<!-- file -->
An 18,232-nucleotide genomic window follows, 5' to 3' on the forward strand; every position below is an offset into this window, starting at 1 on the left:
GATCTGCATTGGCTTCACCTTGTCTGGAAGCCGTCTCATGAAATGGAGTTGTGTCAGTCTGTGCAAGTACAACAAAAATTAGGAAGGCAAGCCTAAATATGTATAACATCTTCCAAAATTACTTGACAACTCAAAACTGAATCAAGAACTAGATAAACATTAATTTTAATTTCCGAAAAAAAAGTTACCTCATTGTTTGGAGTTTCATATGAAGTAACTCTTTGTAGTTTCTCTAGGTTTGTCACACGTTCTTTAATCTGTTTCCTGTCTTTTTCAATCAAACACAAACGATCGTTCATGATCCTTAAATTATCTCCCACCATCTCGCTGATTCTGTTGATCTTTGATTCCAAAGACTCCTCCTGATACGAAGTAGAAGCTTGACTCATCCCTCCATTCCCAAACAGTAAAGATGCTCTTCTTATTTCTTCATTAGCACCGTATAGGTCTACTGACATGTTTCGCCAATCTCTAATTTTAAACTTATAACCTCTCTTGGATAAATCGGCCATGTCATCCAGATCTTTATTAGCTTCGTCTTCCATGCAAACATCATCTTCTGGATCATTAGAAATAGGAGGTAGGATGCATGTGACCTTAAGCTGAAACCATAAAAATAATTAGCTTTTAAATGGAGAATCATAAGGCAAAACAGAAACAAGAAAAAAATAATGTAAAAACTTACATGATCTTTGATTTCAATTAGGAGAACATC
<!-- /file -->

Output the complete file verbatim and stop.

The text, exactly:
An 18,232-nucleotide genomic window follows, 5' to 3' on the forward strand; every position below is an offset into this window, starting at 1 on the left:
GATCTGCATTGGCTTCACCTTGTCTGGAAGCCGTCTCATGAAATGGAGTTGTGTCAGTCTGTGCAAGTACAACAAAAATTAGGAAGGCAAGCCTAAATATGTATAACATCTTCCAAAATTACTTGACAACTCAAAACTGAATCAAGAACTAGATAAACATTAATTTTAATTTCCGAAAAAAAAGTTACCTCATTGTTTGGAGTTTCATATGAAGTAACTCTTTGTAGTTTCTCTAGGTTTGTCACACGTTCTTTAATCTGTTTCCTGTCTTTTTCAATCAAACACAAACGATCGTTCATGATCCTTAAATTATCTCCCACCATCTCGCTGATTCTGTTGATCTTTGATTCCAAAGACTCCTCCTGATACGAAGTAGAAGCTTGACTCATCCCTCCATTCCCAAACAGTAAAGATGCTCTTCTTATTTCTTCATTAGCACCGTATAGGTCTACTGACATGTTTCGCCAATCTCTAATTTTAAACTTATAACCTCTCTTGGATAAATCGGCCATGTCATCCAGATCTTTATTAGCTTCGTCTTCCATGCAAACATCATCTTCTGGATCATTAGAAATAGGAGGTAGGATGCATGTGACCTTAAGCTGAAACCATAAAAATAATTAGCTTTTAAATGGAGAATCATAAGGCAAAACAGAAACAAGAAAAAAATAATGTAAAAACTTACATGATCTTTGATTTCAATTAGGAGAACATC